During the egregious Dusit attack, Kenya demonstrated remarkable, resilience, solidarity and stood firm against the terrorists.
Combined with a swift and highly efficient surgical response from the law enforcement agencies, Kenyans united together in empathy and all barriers came down in a collective show of humanity.
It is well known that for a long time all over the world, well-meaning counter-terrorism responses only ended up alienating some sections of society.
Recent insights into drivers of extremism however are showing that forging partnerships with such communities, formerly subjected to profiling and hard-line policing, is a better option to challenge hateful extremism.
Globally, race, ethnicity, religion, dress, political ideology or any combination of these traits have all been used to single out people for attention. A whole-of-society approach is now offering communities an opportunity not just to stand up to stigmatization but to engage dialogue that could deal with the root causes of violent extremism.
During his visit to Kenya for the African Conference on Counter-Terrorism Conference in Africa, UN Secretary-General António Guterres had a chance to interact with a community in Nairobi’s Kamukunji suburbs, where grassroots level people have organized themselves to tackle the contentious issues that have made the area a target of radicalization.
In his interaction with the leaders, structural inequalities and alienation from terrorism response agencies were mentioned as important conversations that need to take place.
“Kenya is showing the way in pursuing cohesiveness and creating conditions where diverse people and can live and respect each other and stay alive to prevent manifestations of extremism, and in this the country has the full support of the UN,” said Mr. Guterres.
An important challenge in dealing with extremism and radicalisation has been the varied and evolving nature of the drivers of violent extremism within communities, and countries.
The reality is that local communities are best placed to understand what these drivers are, why they change, and how best to address them. Yet, too often they have been excluded from policy dialogue on countering violent extremism.
A relatively common thread especially among the youth is that they simply want to be heard. Led by the area Member of Parliament, Yusuf Hassan, himself a victim of a grenade attack that confined him to a wheelchair for years, the Kamukunji community has identified appropriate interlocutors to lead in the process of countering radicalization at the local level.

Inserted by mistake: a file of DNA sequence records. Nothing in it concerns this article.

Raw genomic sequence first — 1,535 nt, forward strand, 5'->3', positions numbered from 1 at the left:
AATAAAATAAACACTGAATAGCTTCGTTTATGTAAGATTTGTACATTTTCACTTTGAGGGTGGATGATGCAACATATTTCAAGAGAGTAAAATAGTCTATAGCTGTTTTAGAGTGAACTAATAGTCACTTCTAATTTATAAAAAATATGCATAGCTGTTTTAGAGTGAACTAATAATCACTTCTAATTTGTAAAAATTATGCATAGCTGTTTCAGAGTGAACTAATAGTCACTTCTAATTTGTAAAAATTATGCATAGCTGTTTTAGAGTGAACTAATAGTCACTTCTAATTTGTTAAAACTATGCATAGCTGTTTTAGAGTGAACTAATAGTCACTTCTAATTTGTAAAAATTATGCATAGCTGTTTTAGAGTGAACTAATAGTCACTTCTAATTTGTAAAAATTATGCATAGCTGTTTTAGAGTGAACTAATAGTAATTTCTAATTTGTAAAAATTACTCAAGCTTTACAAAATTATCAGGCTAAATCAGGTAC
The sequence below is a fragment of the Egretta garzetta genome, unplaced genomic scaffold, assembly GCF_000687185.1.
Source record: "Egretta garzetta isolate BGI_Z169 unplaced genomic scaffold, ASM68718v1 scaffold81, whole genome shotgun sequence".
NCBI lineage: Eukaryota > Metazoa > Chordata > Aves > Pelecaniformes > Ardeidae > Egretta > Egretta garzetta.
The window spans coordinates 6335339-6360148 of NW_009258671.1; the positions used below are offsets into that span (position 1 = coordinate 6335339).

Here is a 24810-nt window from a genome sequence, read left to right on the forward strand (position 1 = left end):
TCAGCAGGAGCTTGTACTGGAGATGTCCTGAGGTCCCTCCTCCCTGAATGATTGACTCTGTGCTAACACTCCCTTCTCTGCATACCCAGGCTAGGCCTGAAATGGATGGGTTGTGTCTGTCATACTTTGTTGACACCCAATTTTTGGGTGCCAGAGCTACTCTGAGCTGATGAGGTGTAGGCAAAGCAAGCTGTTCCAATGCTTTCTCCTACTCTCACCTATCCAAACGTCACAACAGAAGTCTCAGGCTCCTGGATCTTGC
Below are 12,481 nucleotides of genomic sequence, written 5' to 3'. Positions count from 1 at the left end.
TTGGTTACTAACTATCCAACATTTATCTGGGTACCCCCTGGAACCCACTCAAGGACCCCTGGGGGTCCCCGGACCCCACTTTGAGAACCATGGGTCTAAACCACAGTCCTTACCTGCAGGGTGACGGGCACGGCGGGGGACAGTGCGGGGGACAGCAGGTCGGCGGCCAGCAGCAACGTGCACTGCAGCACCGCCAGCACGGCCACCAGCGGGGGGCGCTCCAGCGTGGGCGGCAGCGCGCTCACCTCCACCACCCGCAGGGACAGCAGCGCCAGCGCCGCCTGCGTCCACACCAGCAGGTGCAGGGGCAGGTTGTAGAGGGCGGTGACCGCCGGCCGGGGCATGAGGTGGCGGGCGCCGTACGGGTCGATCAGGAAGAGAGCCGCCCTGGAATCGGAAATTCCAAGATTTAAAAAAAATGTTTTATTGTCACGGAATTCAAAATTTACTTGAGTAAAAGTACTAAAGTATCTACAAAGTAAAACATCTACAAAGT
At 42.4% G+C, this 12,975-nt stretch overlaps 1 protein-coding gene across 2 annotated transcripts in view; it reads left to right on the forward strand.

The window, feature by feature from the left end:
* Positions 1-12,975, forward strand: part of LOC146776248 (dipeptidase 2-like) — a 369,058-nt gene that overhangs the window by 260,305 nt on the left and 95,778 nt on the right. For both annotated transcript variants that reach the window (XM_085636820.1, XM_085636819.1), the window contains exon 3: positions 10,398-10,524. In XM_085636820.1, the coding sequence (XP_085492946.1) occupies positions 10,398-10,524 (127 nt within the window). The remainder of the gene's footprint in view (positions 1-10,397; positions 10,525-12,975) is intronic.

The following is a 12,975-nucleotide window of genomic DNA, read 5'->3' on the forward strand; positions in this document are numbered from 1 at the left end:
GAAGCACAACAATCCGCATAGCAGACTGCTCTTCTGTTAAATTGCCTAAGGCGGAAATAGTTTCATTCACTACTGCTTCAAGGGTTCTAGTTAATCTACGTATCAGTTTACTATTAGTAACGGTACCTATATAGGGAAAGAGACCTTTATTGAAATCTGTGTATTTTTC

This has involved developing trust between the different communities in the area, and between the communities and state actors in the war on terror, especially the police. Leadership has been exceptional in partnering with agencies such as the UN to unlock the potential of the community to develop tailored, local responses to the threat of extremism.
Kenya’s National Counter Terrorism Centre, together with the United Nations Country Team, among other partners, is working in counties and communities to develop county action plans on preventing violent extremism. These plans are notable for their inclusive approach, their attempt to be measurable, and responsive in an effective and efficient way.
For Kamakunji, that has had numerous terrorist incidences, there are very encouraging signs coming out of the area, of a community not just coming together to pick up the pieces after the attacks, but to strive to work together to make such occurrence less likely. The answer has been in taking the fight to extremists through community solidarity, trust, dignity, respect and good citizenship.
The emphasis now is on winning hearts and minds, while ensuring that the pillar of security is robust in countering violent extremism.
A fundamental pillar in the prevention of violent extremism are the youth of Africa. By 2050, there will be 2.3 Billion people in Africa, of which 830 million will be young people.
The way youth resilience manifests itself is highly dependent on their social, economic and political environments. When youth are empowered and provided opportunities for participation, they are most likely to capitalise on their resilience constructively. For this reason, youth are Africa’s most important asset in the prevention of violent extremism and peacebuilding. They are the very foundation of every community.
If Africa is to curtail the spread of violent extremism and achieve sustainable development, there must be determined focus on the empowerment, education and employment of youth- of a generation unlimited.
Siddharth Chatterjee, is the United Nations Resident Coordinator to Kenya